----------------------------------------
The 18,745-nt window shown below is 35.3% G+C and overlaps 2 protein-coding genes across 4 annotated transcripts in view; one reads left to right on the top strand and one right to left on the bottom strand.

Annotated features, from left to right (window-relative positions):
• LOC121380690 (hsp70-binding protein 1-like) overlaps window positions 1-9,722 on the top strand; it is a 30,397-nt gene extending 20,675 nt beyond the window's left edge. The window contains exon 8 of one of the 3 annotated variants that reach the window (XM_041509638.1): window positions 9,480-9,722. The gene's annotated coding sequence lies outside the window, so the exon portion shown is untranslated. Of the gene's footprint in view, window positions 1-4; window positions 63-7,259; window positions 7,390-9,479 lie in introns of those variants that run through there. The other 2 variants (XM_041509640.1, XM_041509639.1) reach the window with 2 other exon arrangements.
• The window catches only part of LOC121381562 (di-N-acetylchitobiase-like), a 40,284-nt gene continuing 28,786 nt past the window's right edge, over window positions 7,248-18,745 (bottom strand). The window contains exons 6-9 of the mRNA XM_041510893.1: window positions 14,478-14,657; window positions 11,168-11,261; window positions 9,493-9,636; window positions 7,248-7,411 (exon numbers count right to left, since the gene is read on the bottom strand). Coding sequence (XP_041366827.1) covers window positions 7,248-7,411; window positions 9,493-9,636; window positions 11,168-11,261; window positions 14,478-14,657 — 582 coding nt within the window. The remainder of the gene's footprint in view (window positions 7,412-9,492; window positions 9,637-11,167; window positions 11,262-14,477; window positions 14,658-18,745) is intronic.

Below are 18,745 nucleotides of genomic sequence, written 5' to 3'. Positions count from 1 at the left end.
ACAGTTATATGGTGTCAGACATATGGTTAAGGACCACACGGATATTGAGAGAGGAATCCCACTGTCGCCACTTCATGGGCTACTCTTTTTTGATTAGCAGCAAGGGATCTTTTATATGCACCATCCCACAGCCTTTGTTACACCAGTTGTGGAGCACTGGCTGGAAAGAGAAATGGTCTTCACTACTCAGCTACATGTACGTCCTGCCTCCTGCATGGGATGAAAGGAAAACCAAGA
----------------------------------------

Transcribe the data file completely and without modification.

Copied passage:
The 18,745-nt window shown below is 35.3% G+C and overlaps 2 protein-coding genes across 4 annotated transcripts in view; one reads left to right on the top strand and one right to left on the bottom strand.

Annotated features, from left to right (window-relative positions):
• LOC121380690 (hsp70-binding protein 1-like) overlaps window positions 1-9,722 on the top strand; it is a 30,397-nt gene extending 20,675 nt beyond the window's left edge. The window contains exon 8 of one of the 3 annotated variants that reach the window (XM_041509638.1): window positions 9,480-9,722. The gene's annotated coding sequence lies outside the window, so the exon portion shown is untranslated. Of the gene's footprint in view, window positions 1-4; window positions 63-7,259; window positions 7,390-9,479 lie in introns of those variants that run through there. The other 2 variants (XM_041509640.1, XM_041509639.1) reach the window with 2 other exon arrangements.
• The window catches only part of LOC121381562 (di-N-acetylchitobiase-like), a 40,284-nt gene continuing 28,786 nt past the window's right edge, over window positions 7,248-18,745 (bottom strand). The window contains exons 6-9 of the mRNA XM_041510893.1: window positions 14,478-14,657; window positions 11,168-11,261; window positions 9,493-9,636; window positions 7,248-7,411 (exon numbers count right to left, since the gene is read on the bottom strand). Coding sequence (XP_041366827.1) covers window positions 7,248-7,411; window positions 9,493-9,636; window positions 11,168-11,261; window positions 14,478-14,657 — 582 coding nt within the window. The remainder of the gene's footprint in view (window positions 7,412-9,492; window positions 9,637-11,167; window positions 11,262-14,477; window positions 14,658-18,745) is intronic.

Below are 18,745 nucleotides of genomic sequence, written 5' to 3'. Positions count from 1 at the left end.
ACAGTTATATGGTGTCAGACATATGGTTAAGGACCACACGGATATTGAGAGAGGAATCCCACTGTCGCCACTTCATGGGCTACTCTTTTTTGATTAGCAGCAAGGGATCTTTTATATGCACCATCCCACAGCCTTTGTTACACCAGTTGTGGAGCACTGGCTGGAAAGAGAAATGGTCTTCACTACTCAGCTACATGTACGTCCTGCCTCCTGCATGGGATGAAAGGAAAACCAAGA